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A Revival in the Culture of Group Therapy in Egypt

One of the group therapy sessions offered by Inside Out [Courtesy of Inside Out]

By: Doaa Abdelghany

Group therapy has recently resurfaced as a service for those struggling with mental illness after having suffered the brunt of a social stigma that shames individuals and demands secrecy.

According to a study conducted by the Journal of Social Issues in 2010, “identification with a stigmatized group can buffer individuals from the adverse effects of stigma” because of their ability to provide a basis of social support.

“Group therapy sessions are led by one or more psychologists with specialized training, who teach group members proven strategies for managing specific problems,” according to the American Psychological Association.

However, support groups are not always moderated by a professional – a person who themselves has recovered can often take the lead to tackle issues such as drug abuse, rape and grief.

Various counseling centers in Egypt, like Heal, Serenity, Exist, Nūn, Narcotics Anonymous, Alcoholics Anonymous and the Egyptian Association for Group Therapy, currently administer group therapy sessions.

The growing awareness of support groups found its way to the Ramadan hit-series Taht el Saytara (Under Control), which portrayed the rehabilitation for drug addiction in a positive light.

The series made significant contributions to the public understanding of the complex dynamics suffering individuals experience in both rejecting and embracing help.

Alexandra Gazis, adjunct faculty at the psychology department and assistant director for student disability services, believes the increase of awareness regarding the topic is a result of the taboos surrounding it slowly beginning to fade away.

“The new generations are more accepting of the fact that it is okay to go to therapy and seek help and a reason behind that is the internet. For our culture, support groups are more friendly due to the familiarity [when compared to] group therapy.”

There is no doubt that the internet has also played a great role in contributing to the spread of awareness and the dissemination of various means through which one can seek help.

A number virtual therapy websites such as Shezlong and a myriad of Facebook support groups for almost all mental illnesses, such as Me, Myself & Anxiety, C-PTSD [Complex Post Traumatic Stress Disorder] due to Developmental Trauma, Anxiety & Depression Support Sanctuary and Depression Group Support Egypt have mushroomed to increase the scope of the help available to individuals.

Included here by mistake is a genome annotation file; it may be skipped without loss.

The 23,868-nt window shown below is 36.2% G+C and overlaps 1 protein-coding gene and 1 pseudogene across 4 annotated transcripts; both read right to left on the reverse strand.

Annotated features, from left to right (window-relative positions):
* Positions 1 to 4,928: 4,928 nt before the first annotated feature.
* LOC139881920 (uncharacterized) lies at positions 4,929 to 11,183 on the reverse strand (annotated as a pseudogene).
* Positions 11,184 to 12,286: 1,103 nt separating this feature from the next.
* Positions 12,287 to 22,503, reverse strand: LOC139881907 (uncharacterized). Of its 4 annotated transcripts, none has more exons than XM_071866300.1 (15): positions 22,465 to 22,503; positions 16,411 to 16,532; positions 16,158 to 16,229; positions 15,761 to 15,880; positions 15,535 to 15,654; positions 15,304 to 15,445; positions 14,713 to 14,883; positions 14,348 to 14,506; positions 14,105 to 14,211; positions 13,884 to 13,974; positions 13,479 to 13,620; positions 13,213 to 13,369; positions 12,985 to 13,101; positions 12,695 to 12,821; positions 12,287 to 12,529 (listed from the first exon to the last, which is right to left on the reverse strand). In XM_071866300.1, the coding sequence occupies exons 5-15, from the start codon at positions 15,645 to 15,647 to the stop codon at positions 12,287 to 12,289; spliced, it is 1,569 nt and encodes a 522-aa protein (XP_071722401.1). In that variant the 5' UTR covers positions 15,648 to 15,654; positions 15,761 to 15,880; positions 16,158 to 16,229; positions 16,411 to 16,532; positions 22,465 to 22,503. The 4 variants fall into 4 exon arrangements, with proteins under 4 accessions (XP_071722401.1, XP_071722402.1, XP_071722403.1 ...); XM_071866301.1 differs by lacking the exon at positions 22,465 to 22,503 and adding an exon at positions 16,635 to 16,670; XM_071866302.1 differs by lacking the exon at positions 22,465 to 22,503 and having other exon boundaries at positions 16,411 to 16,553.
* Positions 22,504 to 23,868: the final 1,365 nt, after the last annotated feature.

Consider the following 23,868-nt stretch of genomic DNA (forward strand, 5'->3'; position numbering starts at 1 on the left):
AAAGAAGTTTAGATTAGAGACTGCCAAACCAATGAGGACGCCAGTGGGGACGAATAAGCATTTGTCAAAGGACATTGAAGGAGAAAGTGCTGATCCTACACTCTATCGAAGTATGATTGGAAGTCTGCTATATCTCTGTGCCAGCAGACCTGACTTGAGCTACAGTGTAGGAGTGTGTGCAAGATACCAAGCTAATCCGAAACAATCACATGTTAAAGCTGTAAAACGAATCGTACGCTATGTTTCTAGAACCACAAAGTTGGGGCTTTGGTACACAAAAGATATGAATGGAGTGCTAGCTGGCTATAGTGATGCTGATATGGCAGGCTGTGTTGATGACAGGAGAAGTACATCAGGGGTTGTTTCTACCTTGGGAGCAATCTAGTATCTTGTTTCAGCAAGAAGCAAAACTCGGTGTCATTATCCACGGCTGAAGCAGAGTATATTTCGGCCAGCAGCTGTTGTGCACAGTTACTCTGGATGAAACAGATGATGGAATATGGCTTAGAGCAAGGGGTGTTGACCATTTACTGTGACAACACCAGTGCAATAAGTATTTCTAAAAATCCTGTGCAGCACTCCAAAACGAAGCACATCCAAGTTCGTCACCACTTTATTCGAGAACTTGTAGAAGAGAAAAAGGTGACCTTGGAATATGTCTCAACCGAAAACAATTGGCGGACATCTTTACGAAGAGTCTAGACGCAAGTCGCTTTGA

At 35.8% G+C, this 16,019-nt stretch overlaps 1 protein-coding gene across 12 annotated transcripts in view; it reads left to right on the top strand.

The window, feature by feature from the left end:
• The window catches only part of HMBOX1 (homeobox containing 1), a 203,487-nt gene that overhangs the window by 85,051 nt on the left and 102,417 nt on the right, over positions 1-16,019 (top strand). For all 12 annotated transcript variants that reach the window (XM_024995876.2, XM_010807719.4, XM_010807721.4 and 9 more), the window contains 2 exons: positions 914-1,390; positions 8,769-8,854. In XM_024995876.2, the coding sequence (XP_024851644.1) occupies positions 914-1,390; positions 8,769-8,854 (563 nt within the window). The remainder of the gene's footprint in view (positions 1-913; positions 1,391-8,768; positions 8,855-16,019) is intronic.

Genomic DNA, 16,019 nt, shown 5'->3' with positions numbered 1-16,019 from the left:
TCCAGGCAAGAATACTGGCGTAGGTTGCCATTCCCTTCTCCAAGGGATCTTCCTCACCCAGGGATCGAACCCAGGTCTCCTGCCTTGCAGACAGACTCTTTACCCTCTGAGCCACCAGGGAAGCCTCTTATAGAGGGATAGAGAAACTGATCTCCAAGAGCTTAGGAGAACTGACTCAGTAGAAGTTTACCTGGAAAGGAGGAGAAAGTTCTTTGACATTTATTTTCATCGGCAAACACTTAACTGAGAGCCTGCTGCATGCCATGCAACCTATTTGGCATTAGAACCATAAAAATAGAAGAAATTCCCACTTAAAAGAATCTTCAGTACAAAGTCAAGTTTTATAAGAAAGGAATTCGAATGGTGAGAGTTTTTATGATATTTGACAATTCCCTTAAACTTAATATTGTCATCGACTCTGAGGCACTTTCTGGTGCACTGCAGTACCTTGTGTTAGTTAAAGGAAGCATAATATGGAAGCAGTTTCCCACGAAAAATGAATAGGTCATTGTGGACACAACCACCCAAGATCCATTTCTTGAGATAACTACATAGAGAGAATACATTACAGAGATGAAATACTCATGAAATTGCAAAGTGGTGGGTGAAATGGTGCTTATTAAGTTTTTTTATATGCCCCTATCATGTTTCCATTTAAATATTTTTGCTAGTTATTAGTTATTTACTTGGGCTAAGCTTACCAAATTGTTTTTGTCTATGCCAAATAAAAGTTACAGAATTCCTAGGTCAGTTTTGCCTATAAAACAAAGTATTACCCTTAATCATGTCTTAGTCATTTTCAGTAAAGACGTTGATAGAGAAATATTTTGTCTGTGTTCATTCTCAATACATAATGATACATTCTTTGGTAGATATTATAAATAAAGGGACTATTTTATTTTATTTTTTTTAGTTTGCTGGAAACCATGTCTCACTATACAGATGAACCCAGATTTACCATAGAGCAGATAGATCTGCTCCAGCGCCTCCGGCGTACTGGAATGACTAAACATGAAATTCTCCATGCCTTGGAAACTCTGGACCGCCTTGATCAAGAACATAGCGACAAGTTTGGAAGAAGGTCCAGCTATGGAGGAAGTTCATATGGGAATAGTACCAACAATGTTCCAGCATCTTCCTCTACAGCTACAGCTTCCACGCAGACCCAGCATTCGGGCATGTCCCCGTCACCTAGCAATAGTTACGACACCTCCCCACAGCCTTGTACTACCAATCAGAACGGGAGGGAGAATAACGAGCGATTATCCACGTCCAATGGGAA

“Now, you can seek help while sitting alone in your room with your laptop. Virtual therapy has become a very useful tool for people to seek help through,” Gazis told The Caravan.

Carine Karnouk, a counselling psychologist at Nūn Center in Zamalek, believes that group therapy can also provide the privacy some individuals might need.

“Group therapy allows people to feel that they are not alone. When I accentuate the importance of confidentiality and that it is the client’s right, they feel more empowered and willing to share. More people are signing up for group therapy and the turnout is improving.”

AUC’s counselling center also offers group therapy sessions for its clients. The current group focuses on teaching several skills, such as emotional regulation, distress tolerance, interpersonal skills and mindfulness.

“We conducted a screening for the clients that visit the clinic and we recommended the group to those who we saw needed it the most. The group includes six members and is moderated by two counsellors,” said Mehry Gawaly, a psychology graduate student and counsellor at the psychology clinic.

According to Gawaly, group therapy is considered the best method of treatment for issues such as anxiety, stress, bereavement; the group dynamic helps clients by ‘normalizing’ the experience in a healthy manner.

“Egyptian universities have a services center, one of them is the center of psychological guidance administers support groups which are open to the public with minimum prices,” said Gazis.

Since these groups are run by specialized professors and doctors from universities, clients who are enrolled in these groups and students at these universities are assisted by professionals.

Gazis added that Egyptian universities should try to expand their scope and engage in awareness campaigns regarding the existence of such groups, so that they can reach students who are in dire need of help.

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